The First Fracture Ever (Remembered)

I don't remember the pain or even which bone I broke. I don't remember how old I was or if I had started school yet, (but I think I was in elementary school). I don't remember what the cast looked like or how long I was in it for. For that first fracture I ever remember, I only recall what I was doing:

It must have been around summer time because I was laying on the mat my mom always used during the summer. Even if it was 90 degrees and muggy out this mat always felt cool against my skin. There could have been glimmering crystal clear water tempting me for a swim right next to me but it wouldn't matter - if the mat was out, I always stayed within its borders. 

On that particular summer afternoon it was no different. My mother had rolled out the mat at the end of our driveway and I was sprawled out on it. There were picture books stacked next to me and a few feet away the adults in my family were starting to set up a summer barbecue. I don't remember what my older brother was doing, he was probably riding his red bicycle around our cul-de-sac neighborhood or playing badminton with the boy across the street. My brother and the older boy used the jagged horizontal crack in the pavement that stretched across our street as a marker for the pretend net, whacking the little birdie over it for hours on end. 

Our next door neighbors that lived to the left of us had two kids, a boy and a girl - C and S. They were much younger than my older brother but they were somewhere around my age, and once in awhile they would saunter over to our driveway and strike up a conversation - timidly of course.
It was pretty obvious that my parents were fiercely over protective of me. Before they'd ever let me go play outside they always warned me to not play with the neighborhood kids unless my older brother was around, or they reminded me to always stay on the mat. I was only ever allowed to ride my tricycle up and down our side of the street, and that was only if an adult was outside watching me.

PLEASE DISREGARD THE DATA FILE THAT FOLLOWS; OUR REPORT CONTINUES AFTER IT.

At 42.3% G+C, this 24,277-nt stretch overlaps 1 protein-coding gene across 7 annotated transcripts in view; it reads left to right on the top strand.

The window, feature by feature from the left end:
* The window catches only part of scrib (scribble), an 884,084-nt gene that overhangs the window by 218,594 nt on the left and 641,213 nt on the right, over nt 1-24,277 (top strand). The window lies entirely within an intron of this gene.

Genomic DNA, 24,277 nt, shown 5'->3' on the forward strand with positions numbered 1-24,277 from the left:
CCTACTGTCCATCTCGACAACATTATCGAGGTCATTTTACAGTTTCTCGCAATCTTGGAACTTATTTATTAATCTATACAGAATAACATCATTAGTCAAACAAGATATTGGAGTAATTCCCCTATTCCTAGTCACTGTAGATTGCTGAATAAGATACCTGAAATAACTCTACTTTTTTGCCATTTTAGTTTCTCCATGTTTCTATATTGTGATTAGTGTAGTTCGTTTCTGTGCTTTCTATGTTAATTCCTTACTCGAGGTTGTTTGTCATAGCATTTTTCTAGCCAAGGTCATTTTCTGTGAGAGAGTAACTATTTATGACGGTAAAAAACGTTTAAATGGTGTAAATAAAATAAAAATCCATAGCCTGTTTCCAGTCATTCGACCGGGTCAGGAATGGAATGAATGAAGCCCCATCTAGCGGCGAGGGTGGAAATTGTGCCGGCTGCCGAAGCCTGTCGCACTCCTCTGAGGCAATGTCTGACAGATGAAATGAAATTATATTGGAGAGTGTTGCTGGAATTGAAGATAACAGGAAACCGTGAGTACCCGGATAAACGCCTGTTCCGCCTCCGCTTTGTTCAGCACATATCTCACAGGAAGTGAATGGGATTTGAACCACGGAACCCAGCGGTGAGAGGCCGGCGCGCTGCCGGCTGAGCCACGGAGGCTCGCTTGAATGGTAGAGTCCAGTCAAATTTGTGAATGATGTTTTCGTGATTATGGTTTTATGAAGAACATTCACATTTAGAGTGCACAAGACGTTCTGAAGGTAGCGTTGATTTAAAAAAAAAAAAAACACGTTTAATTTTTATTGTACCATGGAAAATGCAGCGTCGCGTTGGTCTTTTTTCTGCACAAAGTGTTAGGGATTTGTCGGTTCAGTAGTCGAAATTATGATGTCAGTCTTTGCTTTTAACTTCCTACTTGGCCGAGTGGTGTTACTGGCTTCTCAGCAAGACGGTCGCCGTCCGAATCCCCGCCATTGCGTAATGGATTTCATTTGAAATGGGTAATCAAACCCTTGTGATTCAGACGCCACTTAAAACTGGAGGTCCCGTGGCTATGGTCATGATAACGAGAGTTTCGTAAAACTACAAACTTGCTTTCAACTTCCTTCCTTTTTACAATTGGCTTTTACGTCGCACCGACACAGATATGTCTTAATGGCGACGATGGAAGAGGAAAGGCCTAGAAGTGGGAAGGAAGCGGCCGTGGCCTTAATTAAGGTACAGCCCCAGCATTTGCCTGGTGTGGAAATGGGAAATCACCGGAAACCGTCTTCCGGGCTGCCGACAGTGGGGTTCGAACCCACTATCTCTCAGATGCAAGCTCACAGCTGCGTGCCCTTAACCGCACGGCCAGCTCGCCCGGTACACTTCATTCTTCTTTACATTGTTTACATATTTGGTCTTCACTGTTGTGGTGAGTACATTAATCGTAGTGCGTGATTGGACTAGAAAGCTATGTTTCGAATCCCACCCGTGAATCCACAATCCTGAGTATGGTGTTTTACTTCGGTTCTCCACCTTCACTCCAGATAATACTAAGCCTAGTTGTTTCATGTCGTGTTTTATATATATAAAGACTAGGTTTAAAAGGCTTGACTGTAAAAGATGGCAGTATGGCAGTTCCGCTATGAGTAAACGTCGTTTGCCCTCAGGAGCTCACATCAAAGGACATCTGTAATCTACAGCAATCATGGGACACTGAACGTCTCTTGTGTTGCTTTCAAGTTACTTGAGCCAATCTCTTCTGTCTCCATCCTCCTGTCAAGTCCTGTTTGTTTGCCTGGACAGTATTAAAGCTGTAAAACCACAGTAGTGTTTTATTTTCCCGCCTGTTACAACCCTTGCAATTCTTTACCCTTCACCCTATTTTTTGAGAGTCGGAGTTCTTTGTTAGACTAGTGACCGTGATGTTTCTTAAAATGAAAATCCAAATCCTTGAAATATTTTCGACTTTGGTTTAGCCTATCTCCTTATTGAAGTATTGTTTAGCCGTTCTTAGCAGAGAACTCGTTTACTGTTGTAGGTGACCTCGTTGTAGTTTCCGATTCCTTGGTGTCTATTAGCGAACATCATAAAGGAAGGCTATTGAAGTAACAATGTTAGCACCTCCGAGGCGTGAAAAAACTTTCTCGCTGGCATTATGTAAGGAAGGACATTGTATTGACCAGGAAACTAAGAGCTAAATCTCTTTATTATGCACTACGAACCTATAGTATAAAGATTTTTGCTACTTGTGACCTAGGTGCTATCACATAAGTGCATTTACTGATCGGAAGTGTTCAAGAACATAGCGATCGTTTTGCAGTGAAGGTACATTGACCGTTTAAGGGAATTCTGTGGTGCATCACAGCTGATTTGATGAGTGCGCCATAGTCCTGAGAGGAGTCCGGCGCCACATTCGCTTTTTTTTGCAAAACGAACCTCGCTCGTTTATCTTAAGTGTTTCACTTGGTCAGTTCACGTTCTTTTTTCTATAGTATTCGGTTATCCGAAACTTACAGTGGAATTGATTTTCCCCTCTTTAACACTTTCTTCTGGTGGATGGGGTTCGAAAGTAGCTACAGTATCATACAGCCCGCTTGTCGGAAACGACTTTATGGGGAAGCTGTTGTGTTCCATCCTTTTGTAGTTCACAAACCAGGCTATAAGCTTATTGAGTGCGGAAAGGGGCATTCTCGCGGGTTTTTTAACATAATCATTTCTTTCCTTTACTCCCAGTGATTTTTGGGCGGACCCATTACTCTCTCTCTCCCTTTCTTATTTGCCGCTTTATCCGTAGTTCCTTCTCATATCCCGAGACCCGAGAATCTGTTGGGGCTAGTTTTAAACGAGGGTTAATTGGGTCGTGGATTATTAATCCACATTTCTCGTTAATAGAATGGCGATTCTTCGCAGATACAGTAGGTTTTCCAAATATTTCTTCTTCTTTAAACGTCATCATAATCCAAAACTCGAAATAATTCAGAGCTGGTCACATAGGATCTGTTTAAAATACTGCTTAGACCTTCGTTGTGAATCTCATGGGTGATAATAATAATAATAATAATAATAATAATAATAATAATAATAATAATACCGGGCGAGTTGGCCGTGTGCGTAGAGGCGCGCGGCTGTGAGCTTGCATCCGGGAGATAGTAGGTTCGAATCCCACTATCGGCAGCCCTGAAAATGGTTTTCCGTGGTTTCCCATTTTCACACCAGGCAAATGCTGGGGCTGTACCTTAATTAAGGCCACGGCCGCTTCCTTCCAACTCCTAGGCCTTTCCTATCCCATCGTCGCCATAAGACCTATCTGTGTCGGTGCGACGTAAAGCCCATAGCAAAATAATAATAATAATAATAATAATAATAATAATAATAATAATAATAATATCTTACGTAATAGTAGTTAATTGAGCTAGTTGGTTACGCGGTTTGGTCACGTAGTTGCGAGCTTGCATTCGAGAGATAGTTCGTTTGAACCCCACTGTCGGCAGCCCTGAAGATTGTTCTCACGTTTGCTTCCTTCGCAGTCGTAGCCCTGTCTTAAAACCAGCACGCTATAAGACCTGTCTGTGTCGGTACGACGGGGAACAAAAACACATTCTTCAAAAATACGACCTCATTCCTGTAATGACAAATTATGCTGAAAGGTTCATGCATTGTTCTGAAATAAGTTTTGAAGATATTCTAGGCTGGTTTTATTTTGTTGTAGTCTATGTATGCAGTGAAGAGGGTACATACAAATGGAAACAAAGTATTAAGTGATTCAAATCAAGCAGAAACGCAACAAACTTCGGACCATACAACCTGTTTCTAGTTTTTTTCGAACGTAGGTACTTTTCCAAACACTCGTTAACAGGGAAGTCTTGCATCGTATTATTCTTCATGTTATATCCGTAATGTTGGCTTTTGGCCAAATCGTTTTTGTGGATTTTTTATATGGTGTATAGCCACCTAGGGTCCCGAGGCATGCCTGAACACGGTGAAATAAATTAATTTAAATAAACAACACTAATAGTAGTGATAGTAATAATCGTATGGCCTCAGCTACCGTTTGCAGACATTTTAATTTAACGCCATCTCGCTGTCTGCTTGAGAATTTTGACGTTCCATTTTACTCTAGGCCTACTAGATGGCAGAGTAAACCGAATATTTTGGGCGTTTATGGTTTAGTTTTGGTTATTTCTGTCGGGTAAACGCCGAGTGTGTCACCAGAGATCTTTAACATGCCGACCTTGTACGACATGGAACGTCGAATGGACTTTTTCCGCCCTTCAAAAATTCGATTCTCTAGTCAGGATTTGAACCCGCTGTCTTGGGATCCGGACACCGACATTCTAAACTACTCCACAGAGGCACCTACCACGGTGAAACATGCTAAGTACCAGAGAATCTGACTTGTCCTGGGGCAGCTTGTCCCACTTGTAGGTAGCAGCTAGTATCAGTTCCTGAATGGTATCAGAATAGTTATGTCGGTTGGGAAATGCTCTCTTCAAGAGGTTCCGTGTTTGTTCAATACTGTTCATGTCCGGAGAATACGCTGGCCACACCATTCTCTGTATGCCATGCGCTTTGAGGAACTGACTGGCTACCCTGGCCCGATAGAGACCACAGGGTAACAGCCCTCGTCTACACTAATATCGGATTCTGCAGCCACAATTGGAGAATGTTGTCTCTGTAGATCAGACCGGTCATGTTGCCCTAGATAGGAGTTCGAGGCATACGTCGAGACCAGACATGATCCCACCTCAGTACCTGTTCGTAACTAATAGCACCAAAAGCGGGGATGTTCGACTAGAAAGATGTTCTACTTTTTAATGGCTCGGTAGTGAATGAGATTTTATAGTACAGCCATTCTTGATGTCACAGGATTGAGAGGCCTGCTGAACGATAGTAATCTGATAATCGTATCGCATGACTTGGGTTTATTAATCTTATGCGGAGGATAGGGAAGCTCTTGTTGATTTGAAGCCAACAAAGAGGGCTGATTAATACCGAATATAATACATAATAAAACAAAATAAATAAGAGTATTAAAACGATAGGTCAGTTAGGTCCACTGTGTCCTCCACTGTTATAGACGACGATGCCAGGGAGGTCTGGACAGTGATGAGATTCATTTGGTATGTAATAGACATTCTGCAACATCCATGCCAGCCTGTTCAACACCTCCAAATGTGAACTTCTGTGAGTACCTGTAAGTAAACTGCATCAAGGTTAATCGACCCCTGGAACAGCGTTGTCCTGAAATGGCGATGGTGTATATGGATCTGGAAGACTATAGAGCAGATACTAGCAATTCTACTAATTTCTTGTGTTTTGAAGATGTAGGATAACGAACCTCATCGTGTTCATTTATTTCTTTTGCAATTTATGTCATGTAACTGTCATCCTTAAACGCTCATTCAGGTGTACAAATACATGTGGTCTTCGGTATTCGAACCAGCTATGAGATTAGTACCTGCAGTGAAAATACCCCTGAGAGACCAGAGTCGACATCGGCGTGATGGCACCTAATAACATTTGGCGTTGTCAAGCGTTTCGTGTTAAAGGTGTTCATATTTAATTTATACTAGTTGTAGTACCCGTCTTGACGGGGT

At the time I hadn't figured out what to tell other kids, I had only figured out that it was 'adult talk.' I knew that I had osteogenesis imperfecta and I knew that this meant my bones were fragile, that it was the reason why I was in a manual wheelchair, and it was also why I was so much smaller than other kids. But all of that information had only ever been spoken to adults. Even if I wasn't doing the talking, I had never seen another adult explain to a child, outside of my own family, what O.I. was or what it meant. And of course at that point I never had the occasion to inform another child my own age. But on that summer afternoon it was all about to change -- 

S, our neighbor's son, came over to our driveway and plopped himself down on my mat. He grinned at me, his mouth had a bright red ring around it from a cherry flavored popsicle he had just polished off. 
"Hi" I said shyly. I remember I looked around for someone in my family to either step in or tell me what to do, but I saw no one. 
"Whatcha doin'?" He asked me. 
"Just watching this caterpillar crawl around." 
"Oh. I like silk worms, ever seen a silk worm before? My Nana told me they spin real silk, you can find them in the trees and they just hang on this real thin piece of silk." He stood up and began searching for this silk worm creature in the apple tree that we were sitting underneath. I tried to ignore him and went back to watching the velvety looking caterpillar scrunch up its body and then stretch out again, fascinated by the blue, black, and green pattern that elegantly covered its entire body.
"My sister says you can't walk or stand" he suddenly blurted out.